My idea is that when you have such a major overhaul of you web platform that you look at the search ergonomy as well. Full title search in the normal search and abbreviated title search in the cited ref search should have been a problem reported back to ISI headquarters by all marketeers and sales people on many different occasions. So this little annoyance should have been rectified in latest extensive product overhaul.

That journal abbreviation lists are not up to date with the latest additions of newly indexed periodicals is a sign of very sloppy maintenance of your databases. For an important database such as Web of Science I would have expected higher standards of accuracy.

It seems that the competition has not yet fully woken up this giant in database land. Please Thomson wake up!

Elsevier launches 2collab

First a disclaimer. I have been playing around with 2collab for some time already since my library is a developing partner for Scopus (Elsevier). My first reaction to the initiative by Elsevier to develop 2collab was a bit hesitant. I agree with David Rothman that there are already plenty (scientific) bookmarking tools available. However none of the exisiting bookmarking tools have satisfied my needs to date. Certainly not del.icio.us, even though I use that quite regularly.

On my Dutch blog I have pleaded a couple of times already for thomson to develop a good hybrid between EndNote (or any other reference manager from their stable) and a bookmarking site like del.icio.us. They have come up with EndNote web, which I consider as a complete disaster. I love the ease of adding bookmarks to del.icio.us, but really need the quality output and versatility for each and any “journal style” to produce a sufficient reference list of bibliographic references and websites alike. 2collab does a fair job at that. It is partly based in ScienceDirect and Scopus as well, and therefore imports easily from those two databases (of course the range of databases needs to e expanded). Apart from that they have those similar buttons which del.icio.us offers to import any websource from your web browser.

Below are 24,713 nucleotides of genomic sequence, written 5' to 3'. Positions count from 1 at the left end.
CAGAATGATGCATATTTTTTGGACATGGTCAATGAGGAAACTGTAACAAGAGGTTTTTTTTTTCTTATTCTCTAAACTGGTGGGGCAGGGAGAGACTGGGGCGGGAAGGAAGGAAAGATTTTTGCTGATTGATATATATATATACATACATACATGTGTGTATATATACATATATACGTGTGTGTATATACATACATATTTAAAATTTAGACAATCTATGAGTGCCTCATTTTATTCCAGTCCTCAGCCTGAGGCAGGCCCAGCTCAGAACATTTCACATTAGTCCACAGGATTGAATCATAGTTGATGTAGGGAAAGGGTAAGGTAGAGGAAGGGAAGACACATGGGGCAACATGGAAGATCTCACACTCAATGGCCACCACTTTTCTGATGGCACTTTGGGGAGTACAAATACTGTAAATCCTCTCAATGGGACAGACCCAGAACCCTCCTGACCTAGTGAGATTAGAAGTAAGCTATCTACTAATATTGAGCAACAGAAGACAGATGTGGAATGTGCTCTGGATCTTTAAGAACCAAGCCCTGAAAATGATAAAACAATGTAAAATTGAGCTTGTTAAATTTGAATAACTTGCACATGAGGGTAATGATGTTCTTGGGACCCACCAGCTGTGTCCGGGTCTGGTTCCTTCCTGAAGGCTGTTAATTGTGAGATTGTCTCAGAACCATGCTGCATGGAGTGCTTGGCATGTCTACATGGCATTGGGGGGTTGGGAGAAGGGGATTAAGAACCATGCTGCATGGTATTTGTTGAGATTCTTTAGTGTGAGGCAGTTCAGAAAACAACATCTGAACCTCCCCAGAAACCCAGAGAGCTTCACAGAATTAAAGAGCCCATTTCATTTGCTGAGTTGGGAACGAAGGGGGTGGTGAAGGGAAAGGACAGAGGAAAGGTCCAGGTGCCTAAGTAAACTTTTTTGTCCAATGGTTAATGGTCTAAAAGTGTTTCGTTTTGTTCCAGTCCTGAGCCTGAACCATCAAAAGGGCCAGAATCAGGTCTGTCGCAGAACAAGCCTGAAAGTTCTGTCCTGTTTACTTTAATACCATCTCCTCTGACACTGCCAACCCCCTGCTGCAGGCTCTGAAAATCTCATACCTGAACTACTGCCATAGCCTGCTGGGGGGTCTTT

On the export site, 2collab shows some above average options as well. Albeit is is not a reference manager formatting for any journal style yet. They offer a RIS export, and that helps a lot. Of course Unalog and CiteUlike does that as well as well. At the end of the day we are therefore still dependent on EndNote (or any other reference manager) for producing the versatile output I need. But I do hope that Elsevier sees here some scope for further development.

Another question is of course the market Elsevier wants to address with a product like this. My impression is that social tools or bookmarking haven’t really taken on at the academy yet. So they are still way ahead of the curve. Interestingly, an investigation at the university of Amsterdam showed that most scientist cared about secrecy more and were not interested in sharing their resources whatsoever.

What I found interesting from the last developments in 2collab that they were expanding the networking opportunities as well. Making groups, adding profile information and sharing information. I know it is contradictory to what they found in Amsterdam, but for our students working in groups it would be a welcome tool. We only have to wait a short while before we will see the integration possibilities with other Open Social applications. I think, and hope.